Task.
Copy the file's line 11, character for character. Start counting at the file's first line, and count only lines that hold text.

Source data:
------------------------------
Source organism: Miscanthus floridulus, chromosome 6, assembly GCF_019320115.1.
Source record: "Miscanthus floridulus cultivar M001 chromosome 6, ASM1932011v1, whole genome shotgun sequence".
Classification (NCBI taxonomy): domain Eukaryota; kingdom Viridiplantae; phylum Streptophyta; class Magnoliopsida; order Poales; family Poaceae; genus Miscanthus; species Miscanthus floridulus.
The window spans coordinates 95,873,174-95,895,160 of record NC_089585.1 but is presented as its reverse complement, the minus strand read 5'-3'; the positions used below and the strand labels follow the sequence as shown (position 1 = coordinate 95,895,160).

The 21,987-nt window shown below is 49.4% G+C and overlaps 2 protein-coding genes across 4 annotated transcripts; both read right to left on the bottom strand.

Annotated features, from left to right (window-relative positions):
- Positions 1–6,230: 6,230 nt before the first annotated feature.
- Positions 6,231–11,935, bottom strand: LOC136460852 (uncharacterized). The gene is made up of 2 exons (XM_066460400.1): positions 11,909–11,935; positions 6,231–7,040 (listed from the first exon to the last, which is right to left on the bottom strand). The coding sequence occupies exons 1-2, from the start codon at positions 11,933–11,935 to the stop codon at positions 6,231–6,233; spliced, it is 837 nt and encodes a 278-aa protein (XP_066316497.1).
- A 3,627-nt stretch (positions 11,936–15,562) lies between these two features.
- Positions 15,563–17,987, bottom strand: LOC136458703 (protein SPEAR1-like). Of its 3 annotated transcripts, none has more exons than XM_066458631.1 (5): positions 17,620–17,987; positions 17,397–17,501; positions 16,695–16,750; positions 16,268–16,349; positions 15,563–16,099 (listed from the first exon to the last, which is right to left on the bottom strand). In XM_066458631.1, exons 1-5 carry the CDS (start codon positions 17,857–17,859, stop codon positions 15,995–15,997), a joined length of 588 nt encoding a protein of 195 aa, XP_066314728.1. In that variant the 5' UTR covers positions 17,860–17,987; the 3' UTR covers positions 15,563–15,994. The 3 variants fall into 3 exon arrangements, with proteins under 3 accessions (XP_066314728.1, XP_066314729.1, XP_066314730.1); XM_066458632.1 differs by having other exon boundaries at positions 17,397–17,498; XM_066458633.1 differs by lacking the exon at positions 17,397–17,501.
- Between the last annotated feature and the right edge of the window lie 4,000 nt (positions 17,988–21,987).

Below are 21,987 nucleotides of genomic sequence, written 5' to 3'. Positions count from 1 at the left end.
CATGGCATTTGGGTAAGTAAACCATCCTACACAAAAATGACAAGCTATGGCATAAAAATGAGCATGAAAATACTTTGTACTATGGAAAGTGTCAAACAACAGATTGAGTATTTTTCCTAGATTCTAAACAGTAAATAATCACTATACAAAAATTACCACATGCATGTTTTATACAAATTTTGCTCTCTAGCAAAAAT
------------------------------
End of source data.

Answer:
- Between the last annotated feature and the right edge of the window lie 4,000 nt (positions 17,988–21,987).